window, and dropped upon our heads from the holes in the roof. The
wind blew keenly through a thousand apertures in the log walls; and
nothing could exceed the uncomfortableness of our situation. For a
long time the box which contained a hammer and nails was not to be
found. At length Hannah discovered it, tied up with some bedding
which she was opening out in order to dry. I fortunately spied the
door lying among some old boards at the back of the house, and
Moodie immediately commenced fitting it to its place. This, once
accomplished, was a great addition to our comfort. We then nailed
a piece of white cloth entirely over the broken window, which,
without diminishing the light, kept out the rain. James constructed
a ladder out of the old bits of boards, and Tom Wilson assisted him
in stowing the luggage away in the loft.

But what has this picture of misery and discomfort to do with
borrowing? Patience, my dear, good friends; I will tell you all
about it by-and-by.

While we were all busily employed--even the poor baby, who was lying
upon a pillow in the old cradle, trying the strength of her lungs,
and not a little irritated that no one was at leisure to regard her
laudable endeavours to make herself heard--the door was suddenly
pushed open, and the apparition of a woman squeezed itself into the
crowded room. I left off arranging the furniture of a bed, that had
been just put up in a corner, to meet my unexpected, and at that
moment, not very welcome guest. Her whole appearance was so
extraordinary that I felt quite at a loss how to address her.

Imagine a girl of seventeen or eighteen years of age, with sharp,
knowing-looking features, a forward, impudent carriage, and a pert,
flippant voice, standing upon one of the trunks, and surveying all
our proceedings in the most impertinent manner. The creature was
dressed in a ragged, dirty purple stuff gown, cut very low in the
neck, with an old red cotton handkerchief tied over her head; her
uncombed, tangled locks falling over her thin, inquisitive face, in
a state of perfect nature. Her legs and feet were bare, and, in her
coarse, dirty red hands, she swung to and fro an empty glass

"What can she want?" I asked myself. "What a strange creature!"

And there she stood, staring at me in the most unceremonious manner,
her keen black eyes glancing obliquely to every corner of the room,
which she examined with critical exactness.

Before I could speak to her, she commenced the conversation by
drawling through her nose, "Well, I guess you are fixing here."

I thought she had come to offer her services; and I told her that
I did not want a girl, for I had brought one out with me.

"How!" responded the creature, "I hope you don't take me for a help.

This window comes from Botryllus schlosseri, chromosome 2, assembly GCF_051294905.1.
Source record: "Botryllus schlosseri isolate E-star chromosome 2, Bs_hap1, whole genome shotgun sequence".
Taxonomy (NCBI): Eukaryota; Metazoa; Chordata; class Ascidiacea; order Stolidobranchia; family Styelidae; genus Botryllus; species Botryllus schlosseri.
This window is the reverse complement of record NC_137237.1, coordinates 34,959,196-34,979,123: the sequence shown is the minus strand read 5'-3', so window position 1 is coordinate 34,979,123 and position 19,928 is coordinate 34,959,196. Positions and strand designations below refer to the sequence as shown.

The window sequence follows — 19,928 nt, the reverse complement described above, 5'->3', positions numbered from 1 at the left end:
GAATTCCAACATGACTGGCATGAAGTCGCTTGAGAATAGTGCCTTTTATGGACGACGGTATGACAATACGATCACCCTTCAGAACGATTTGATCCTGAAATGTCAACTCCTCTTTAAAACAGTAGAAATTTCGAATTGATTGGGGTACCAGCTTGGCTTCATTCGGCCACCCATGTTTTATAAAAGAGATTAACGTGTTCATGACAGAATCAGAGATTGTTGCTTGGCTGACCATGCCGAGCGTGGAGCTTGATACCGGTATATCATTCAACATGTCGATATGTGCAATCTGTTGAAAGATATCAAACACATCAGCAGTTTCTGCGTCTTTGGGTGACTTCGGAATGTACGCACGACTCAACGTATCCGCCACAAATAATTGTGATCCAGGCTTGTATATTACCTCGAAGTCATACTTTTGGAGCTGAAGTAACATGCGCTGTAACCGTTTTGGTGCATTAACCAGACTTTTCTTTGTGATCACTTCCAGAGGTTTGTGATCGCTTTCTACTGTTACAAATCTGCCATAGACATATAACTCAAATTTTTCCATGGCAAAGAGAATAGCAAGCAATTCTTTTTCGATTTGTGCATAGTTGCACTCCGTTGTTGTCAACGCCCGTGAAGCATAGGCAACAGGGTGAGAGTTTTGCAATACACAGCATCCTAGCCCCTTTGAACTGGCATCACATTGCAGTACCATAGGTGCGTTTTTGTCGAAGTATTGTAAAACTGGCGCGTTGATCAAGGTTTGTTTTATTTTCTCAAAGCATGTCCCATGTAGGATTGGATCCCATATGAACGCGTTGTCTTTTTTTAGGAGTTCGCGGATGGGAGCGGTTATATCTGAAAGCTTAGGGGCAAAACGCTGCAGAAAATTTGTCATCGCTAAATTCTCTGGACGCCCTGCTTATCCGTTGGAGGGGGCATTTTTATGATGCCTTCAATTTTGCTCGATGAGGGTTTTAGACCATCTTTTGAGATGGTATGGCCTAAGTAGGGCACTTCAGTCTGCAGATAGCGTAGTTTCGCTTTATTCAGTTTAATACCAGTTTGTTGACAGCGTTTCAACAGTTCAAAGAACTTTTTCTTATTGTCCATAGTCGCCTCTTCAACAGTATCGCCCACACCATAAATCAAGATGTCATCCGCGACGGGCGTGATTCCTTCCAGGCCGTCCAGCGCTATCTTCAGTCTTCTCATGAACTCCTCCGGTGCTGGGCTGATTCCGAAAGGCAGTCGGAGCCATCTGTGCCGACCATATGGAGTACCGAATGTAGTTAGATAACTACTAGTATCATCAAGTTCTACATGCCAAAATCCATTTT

I'd have you to know that I'm as good a lady as yourself. No; I just
stepped over to see what was going on. I seed the teams pass our'n
about noon, and I says to father, 'Them strangers are cum; I'll go
and look arter them.' 'Yes,' says he, 'do--and take the decanter
along. May be they'll want one to put their whiskey in.' 'I'm goin
to,' says I; so I cum across with it, an' here it is. But,
mind--don't break it--'tis the only one we have to hum; and father
says 'tis so mean to drink out of green glass."

My surprise increased every minute. It seemed such an act of
disinterested generosity thus to anticipate wants we had never
thought of. I was regularly taken in.

"My good girl," I began, "this is really very kind--but--"

"Now, don't go to call me 'gall'--and pass off your English airs
on us. We are GENUINE Yankees, and think ourselves as good--yes,
a great deal better than you. I am a young lady."

"Indeed!" said I, striving to repress my astonishment. "I am a
stranger in the country, and my acquaintance with Canadian ladies
and gentlemen is very small. I did not mean to offend you by using
the term girl; I was going to assure you that we had no need of the
decanter. We have bottles of our own--and we don't drink whiskey."

"How! Not drink whiskey? Why, you don't say! How ignorant you must
be! may be they have no whiskey in the old country?"

"Yes, we have; but it is not like the Canadian whiskey. But, pray
take the decanter home again--I am afraid that it will get broken
in this confusion."

"No, no; father told me to leave it--and there it is;" and she
planted it resolutely down on the trunk. "You will find a use for
it till you have unpacked your own."

Seeing that she was determined to leave the bottle, I said no more
about it, but asked her to tell me where the well was to be found.

"The well!" she repeated after me, with a sneer. "Who thinks of
digging wells when they can get plenty of water from the creek?
There is a fine water privilege not a stone's-throw from the door,"
and, jumping off the box, she disappeared as abruptly as she had
entered. We all looked at each other; Tom Wilson was highly amused,
and laughed until he held his sides.

"What tempted her to bring this empty bottle here?" said Moodie.
"It is all an excuse; the visit, Tom, was meant for you."